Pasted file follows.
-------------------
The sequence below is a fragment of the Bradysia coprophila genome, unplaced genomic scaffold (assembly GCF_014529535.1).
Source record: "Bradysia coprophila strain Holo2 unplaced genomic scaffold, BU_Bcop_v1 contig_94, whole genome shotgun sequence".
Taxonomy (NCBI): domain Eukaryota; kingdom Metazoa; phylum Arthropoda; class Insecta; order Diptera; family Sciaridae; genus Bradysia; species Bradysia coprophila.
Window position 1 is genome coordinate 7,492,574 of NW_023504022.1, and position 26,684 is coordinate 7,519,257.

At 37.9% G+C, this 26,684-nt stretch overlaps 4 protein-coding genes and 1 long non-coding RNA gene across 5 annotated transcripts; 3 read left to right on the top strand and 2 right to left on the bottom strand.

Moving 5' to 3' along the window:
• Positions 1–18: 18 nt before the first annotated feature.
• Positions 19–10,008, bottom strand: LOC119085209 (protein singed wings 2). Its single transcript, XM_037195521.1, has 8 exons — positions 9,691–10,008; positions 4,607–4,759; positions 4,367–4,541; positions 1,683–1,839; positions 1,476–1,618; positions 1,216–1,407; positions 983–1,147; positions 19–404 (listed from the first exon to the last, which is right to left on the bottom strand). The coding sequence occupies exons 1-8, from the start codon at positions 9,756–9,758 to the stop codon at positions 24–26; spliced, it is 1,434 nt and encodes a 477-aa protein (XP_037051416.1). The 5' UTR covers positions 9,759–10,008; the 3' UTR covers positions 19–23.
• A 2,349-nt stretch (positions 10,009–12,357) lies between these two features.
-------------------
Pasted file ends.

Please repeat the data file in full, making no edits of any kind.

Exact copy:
The sequence below is a fragment of the Bradysia coprophila genome, unplaced genomic scaffold (assembly GCF_014529535.1).
Source record: "Bradysia coprophila strain Holo2 unplaced genomic scaffold, BU_Bcop_v1 contig_94, whole genome shotgun sequence".
Taxonomy (NCBI): domain Eukaryota; kingdom Metazoa; phylum Arthropoda; class Insecta; order Diptera; family Sciaridae; genus Bradysia; species Bradysia coprophila.
Window position 1 is genome coordinate 7,492,574 of NW_023504022.1, and position 26,684 is coordinate 7,519,257.

At 37.9% G+C, this 26,684-nt stretch overlaps 4 protein-coding genes and 1 long non-coding RNA gene across 5 annotated transcripts; 3 read left to right on the top strand and 2 right to left on the bottom strand.

Moving 5' to 3' along the window:
• Positions 1–18: 18 nt before the first annotated feature.
• Positions 19–10,008, bottom strand: LOC119085209 (protein singed wings 2). Its single transcript, XM_037195521.1, has 8 exons — positions 9,691–10,008; positions 4,607–4,759; positions 4,367–4,541; positions 1,683–1,839; positions 1,476–1,618; positions 1,216–1,407; positions 983–1,147; positions 19–404 (listed from the first exon to the last, which is right to left on the bottom strand). The coding sequence occupies exons 1-8, from the start codon at positions 9,756–9,758 to the stop codon at positions 24–26; spliced, it is 1,434 nt and encodes a 477-aa protein (XP_037051416.1). The 5' UTR covers positions 9,759–10,008; the 3' UTR covers positions 19–23.
• A 2,349-nt stretch (positions 10,009–12,357) lies between these two features.